Wave aberrations in rhesus monkeys with vision-induced ametropias

Ramkumar Ramamirtham, Chea Su Kee, Li Fang Hung, Ying Qiao-Grider, Juan Huang, Austin Roorda, Earl L. Smith

Research output: Journal article publicationJournal articleAcademic researchpeer-review

18 Citations (Scopus)

Abstract

The purpose of this study was to investigate the relationship between refractive errors and high-order aberrations in infant rhesus monkeys. Specifically, we compared the monochromatic wave aberrations measured with a Shack-Hartman wavefront sensor between normal monkeys and monkeys with vision-induced refractive errors. Shortly after birth, both normal monkeys and treated monkeys reared with optically induced defocus or form deprivation showed a decrease in the magnitude of high-order aberrations with age. However, the decrease in aberrations was typically smaller in the treated animals. Thus, at the end of the lens-rearing period, higher than normal amounts of aberrations were observed in treated eyes, both hyperopic and myopic eyes and treated eyes that developed astigmatism, but not spherical ametropias. The total RMS wavefront error increased with the degree of spherical refractive error, but was not correlated with the degree of astigmatism. Both myopic and hyperopic treated eyes showed elevated amounts of coma and trefoil and the degree of trefoil increased with the degree of spherical ametropia. Myopic eyes also exhibited a much higher prevalence of positive spherical aberration than normal or treated hyperopic eyes. Following the onset of unrestricted vision, the amount of high-order aberrations decreased in the treated monkeys that also recovered from the experimentally induced refractive errors. Our results demonstrate that high-order aberrations are influenced by visual experience in young primates and that the increase in high-order aberrations in our treated monkeys appears to be an optical byproduct of the vision-induced alterations in ocular growth that underlie changes in refractive error. The results from our study suggest that the higher amounts of wave aberrations observed in ametropic humans are likely to be a consequence, rather than a cause, of abnormal refractive development.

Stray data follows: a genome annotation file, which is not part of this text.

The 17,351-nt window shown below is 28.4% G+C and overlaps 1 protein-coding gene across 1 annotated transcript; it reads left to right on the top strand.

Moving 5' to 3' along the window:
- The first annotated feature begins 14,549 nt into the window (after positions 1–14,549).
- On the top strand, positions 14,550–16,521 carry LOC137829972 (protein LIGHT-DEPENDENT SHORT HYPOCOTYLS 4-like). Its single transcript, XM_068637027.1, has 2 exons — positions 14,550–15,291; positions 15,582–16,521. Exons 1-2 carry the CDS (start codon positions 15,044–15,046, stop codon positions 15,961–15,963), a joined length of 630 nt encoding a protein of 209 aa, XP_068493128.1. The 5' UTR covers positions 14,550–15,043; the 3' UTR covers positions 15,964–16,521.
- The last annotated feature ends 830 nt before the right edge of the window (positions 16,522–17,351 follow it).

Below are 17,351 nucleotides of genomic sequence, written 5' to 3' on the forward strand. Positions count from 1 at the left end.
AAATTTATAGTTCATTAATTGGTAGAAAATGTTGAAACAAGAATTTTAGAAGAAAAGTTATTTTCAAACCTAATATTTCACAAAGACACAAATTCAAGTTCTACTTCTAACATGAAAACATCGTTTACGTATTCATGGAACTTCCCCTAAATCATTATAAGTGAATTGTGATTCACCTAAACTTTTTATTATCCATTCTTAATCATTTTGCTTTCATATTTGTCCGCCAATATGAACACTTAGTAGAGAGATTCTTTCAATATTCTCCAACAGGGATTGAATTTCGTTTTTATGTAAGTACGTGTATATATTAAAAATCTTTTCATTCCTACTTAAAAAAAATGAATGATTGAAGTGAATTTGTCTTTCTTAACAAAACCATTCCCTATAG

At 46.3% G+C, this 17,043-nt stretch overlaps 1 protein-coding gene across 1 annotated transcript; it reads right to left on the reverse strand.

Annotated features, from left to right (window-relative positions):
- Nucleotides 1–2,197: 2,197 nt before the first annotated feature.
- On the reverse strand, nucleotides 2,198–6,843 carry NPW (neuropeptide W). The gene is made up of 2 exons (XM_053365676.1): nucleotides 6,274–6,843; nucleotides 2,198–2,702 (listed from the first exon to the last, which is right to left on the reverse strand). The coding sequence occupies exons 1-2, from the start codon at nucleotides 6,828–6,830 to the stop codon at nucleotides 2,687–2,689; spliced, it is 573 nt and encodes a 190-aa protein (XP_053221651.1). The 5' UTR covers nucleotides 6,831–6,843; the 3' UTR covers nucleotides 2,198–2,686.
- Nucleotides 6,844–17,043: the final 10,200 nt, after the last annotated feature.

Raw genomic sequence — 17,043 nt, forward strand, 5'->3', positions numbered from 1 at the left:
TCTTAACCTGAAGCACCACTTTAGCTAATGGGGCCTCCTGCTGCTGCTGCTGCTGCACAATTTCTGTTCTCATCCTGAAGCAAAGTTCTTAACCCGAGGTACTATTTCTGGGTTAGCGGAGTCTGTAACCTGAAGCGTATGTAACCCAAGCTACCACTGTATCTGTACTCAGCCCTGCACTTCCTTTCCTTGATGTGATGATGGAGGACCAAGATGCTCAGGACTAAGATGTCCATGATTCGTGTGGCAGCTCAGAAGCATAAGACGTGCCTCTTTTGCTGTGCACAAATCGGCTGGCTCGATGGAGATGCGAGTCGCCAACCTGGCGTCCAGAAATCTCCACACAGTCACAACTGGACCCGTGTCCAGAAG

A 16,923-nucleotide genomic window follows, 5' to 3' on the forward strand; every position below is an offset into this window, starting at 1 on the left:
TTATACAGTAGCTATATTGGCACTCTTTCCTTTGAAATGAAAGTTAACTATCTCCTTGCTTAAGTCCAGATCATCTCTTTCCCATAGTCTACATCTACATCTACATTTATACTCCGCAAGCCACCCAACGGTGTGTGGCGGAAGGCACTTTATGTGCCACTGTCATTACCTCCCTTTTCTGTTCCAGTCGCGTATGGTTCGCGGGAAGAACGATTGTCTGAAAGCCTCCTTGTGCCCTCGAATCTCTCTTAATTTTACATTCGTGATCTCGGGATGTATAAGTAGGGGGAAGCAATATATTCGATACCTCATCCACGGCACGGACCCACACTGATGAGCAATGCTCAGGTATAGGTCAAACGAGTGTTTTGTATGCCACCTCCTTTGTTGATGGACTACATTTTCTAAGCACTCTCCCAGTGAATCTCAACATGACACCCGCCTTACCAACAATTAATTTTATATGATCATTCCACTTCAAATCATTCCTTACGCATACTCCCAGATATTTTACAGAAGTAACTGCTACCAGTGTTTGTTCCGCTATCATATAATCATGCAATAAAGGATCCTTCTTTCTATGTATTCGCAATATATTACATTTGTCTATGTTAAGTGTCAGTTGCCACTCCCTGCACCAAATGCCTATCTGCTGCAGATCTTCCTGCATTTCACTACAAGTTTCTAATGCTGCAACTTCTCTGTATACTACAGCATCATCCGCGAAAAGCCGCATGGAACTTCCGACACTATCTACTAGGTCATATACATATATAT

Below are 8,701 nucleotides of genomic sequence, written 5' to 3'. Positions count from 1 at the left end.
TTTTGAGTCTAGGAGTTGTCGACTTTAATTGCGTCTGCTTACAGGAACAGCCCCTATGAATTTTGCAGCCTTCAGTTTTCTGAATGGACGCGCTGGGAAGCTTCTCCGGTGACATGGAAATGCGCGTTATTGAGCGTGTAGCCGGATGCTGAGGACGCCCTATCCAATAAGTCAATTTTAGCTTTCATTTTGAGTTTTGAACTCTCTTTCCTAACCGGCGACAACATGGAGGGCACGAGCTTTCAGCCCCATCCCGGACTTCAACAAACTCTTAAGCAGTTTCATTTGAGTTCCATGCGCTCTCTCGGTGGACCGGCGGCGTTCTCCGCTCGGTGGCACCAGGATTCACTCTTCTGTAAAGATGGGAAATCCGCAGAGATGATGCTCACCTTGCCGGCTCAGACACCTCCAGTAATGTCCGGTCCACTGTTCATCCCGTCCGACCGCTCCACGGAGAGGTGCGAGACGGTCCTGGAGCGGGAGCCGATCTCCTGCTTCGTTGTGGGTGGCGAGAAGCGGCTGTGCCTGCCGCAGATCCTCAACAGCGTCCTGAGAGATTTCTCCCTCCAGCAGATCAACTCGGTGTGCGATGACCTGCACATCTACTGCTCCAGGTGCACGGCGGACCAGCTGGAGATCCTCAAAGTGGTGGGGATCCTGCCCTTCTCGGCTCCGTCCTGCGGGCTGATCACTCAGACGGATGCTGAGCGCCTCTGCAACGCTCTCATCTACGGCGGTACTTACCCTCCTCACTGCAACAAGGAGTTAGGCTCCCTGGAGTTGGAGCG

Original languageEnglish
Pages (from-to)2751-2766
Number of pages16
JournalVision Research
Volume47
Issue number21
DOIs
Publication statusPublished - 1 Sep 2007
Externally publishedYes

Keywords

  • Astigmatism
  • High-order aberrations
  • Hyperopia
  • Myopia
  • Refractive error

ASJC Scopus subject areas

  • Ophthalmology
  • Sensory Systems

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